In The Sign Painter by Davis Bunn, Amy Dowell has fallen on hard times. Her husband died and she lost her home. Now she travels in a camper with her young daughter. After charges of vagrancy and the threat of having her daughter taken away, she has a lead on a job painting signs for a car dealership. She comes across a church with an extensive ministry to the homeless, including temporary housing.
Just as things are looking up, she faces a dilemma. While working after closing hours one night, she discovers a salesman has left a significant amount of cash on his desk. If she leaves it, someone could steal it. But if she takes it to keep it safe, would she be accused of stealing? Would her record make her seem all the more guilty?
Meanwhile, ex-policeman Paul Travers has been hired to help the church find the best way to deal with a nearby house overtaken by drug dealers. Some of the church folks are already wary of the kinds of people the homeless ministry brings in. Having drug dealers in the neighborhood might push them into closing down the whole ministry.
I’m used to a more exotic locale in Bunn’s books, so it was interesting to read a novel of his set in the US. I appreciated what he said in a interview at the end of the book. The story was inspired by a news item he saw about homelessness in Orlando. He wanted to show the hardships, but not stop there. “I wanted to focus on the rebuilding. To my mind, too much attention is given to the falling down, and not enough to the getting back up again. So The Sign Painter aims toward hope and healing—a new future for homeless families, but also a reminder about the help our communities may be able to offer.”
The story took a little different turn from what I expected. I enjoyed getting to know Amy and Paul. I appreciated the glimpse into the challenges of those who are homeless and those who want to help.
In Saving Alice by David Lewis, Stephen Whittaker had been in love with Alice in high school. When a car accident takes Alice’s life, Stephen and Alice’s best friend, Donna, comfort each other and eventually marry. They have a daughter named after Alice, Alycia, with whom Stephen has a special bond. But all these years later, Stephen still has nightmares about Alice’s accident.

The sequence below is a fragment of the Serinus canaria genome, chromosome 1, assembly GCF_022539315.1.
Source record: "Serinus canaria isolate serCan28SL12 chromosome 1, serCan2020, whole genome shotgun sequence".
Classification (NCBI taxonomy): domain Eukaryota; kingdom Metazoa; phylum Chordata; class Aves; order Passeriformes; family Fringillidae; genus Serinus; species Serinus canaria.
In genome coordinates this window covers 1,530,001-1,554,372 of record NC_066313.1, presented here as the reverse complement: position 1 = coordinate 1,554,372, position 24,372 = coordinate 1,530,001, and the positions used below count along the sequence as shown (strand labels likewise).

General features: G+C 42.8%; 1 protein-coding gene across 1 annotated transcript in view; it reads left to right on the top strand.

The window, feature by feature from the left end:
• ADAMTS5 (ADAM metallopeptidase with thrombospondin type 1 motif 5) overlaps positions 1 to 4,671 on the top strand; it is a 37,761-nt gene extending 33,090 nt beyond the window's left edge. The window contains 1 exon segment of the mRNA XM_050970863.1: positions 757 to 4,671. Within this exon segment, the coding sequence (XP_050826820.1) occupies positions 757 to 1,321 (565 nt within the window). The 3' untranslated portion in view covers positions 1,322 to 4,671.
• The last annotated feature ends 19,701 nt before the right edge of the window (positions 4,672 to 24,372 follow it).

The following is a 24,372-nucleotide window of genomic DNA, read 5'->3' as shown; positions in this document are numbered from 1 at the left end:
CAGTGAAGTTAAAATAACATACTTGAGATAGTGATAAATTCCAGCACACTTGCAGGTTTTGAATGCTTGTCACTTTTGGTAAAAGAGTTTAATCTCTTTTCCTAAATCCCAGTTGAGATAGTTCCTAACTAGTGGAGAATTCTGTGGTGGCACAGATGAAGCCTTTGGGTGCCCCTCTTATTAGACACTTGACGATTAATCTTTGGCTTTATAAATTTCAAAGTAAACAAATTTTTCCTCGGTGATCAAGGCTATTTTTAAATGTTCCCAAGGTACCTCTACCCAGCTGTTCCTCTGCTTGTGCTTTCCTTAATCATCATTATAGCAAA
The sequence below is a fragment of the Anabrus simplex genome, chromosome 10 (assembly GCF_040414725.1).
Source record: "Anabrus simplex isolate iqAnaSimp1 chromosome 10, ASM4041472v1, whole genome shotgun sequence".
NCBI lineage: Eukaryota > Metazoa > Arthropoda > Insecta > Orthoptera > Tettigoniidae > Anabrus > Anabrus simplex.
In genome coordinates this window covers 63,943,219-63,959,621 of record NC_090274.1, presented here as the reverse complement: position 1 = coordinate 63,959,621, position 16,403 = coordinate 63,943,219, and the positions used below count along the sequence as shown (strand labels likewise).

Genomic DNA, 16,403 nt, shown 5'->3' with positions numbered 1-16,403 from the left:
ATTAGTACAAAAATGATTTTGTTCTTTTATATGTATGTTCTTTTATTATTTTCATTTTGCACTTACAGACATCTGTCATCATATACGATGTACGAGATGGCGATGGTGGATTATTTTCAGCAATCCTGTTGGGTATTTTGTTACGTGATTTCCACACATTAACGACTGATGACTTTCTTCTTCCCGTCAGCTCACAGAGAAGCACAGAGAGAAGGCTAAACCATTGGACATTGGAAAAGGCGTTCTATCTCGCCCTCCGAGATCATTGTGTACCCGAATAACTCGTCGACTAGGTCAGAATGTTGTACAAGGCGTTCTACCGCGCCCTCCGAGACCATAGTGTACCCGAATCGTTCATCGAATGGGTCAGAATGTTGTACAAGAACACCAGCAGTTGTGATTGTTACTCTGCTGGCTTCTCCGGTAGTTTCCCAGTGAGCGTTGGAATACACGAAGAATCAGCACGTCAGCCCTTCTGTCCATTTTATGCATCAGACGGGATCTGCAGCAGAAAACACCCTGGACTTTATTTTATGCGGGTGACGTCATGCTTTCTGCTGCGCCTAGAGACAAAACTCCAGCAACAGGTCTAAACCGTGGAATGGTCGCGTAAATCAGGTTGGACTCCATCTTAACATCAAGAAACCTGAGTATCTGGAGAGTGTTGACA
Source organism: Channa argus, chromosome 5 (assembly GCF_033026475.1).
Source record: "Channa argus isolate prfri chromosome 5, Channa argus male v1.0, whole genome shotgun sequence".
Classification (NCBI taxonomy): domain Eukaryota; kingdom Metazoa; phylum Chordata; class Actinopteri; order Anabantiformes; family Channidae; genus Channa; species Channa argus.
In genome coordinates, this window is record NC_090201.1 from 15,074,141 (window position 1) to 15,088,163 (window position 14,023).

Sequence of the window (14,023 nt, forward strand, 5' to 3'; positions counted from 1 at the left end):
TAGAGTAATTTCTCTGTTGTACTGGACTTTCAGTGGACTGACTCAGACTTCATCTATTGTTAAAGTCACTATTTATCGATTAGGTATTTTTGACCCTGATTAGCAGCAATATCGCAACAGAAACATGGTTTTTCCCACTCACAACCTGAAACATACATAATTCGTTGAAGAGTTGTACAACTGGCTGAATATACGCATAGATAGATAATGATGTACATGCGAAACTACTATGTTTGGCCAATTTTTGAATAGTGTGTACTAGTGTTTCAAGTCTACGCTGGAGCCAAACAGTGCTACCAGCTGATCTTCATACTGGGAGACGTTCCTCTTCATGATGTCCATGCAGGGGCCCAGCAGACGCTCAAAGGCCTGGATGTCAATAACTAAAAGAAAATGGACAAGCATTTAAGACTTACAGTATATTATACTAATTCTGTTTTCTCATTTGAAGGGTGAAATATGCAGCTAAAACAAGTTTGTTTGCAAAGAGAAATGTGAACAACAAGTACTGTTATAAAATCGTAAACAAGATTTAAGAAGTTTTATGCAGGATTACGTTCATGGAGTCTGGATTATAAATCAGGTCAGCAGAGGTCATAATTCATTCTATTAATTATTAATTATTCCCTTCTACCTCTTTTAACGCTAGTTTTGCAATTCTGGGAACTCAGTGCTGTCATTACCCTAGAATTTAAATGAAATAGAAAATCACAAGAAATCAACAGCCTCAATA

Stephen is a stockbroker who nearly drove his company bankrupt with a bad deal. They avoided bankruptcy and are slowly making their way back.
But when Alycia turns twelve she wants to know more about her parents’ friend, Alice. When her relentless questions finally bring out the truth that her father loved Alice first, Alycia loses respect for him.
Stephen’s bad decisions and cluelessness lead to Donna’s leaving him. But just as things begin to look up in his job and his relationship with Alycia, everything comes crashing down.
I enjoyed the father-daughter banter, and some of the scenes were very well-done and drew out my emotions. However, a plot device in the latter part of the book fell flat to me. I can’t go into it without spoiling the story. But it didn’t seem to mesh with the rest of the book and seemed too convenient. I liked the rest of David’s writing well enough that I’d try his other books.
David is the husband of Beverly Lewis, one of the first Amish fiction writers.
Though I reviewed these books together mainly because I read them one after the other, they do have similar themes getting back up and rebuilding after crises.
Both books sound very good. I will be on the lookout for them. Do you get your books from the library or do you buy them? Thanks for reviewing. Have a good week.
It depends. I request books for my birthday and Christmas. 🙂 I get many through ebook sales. Gospel eBooks (https://gospelebooks.net/) and Inspired Reads (http://www.inspiredreads.com/) comb the Kindle sales for “Christian” books. I wouldn’t endorse everything they list, but I have gotten many good books from free to $1.99 there. I do usually buy books from my favorite authors.
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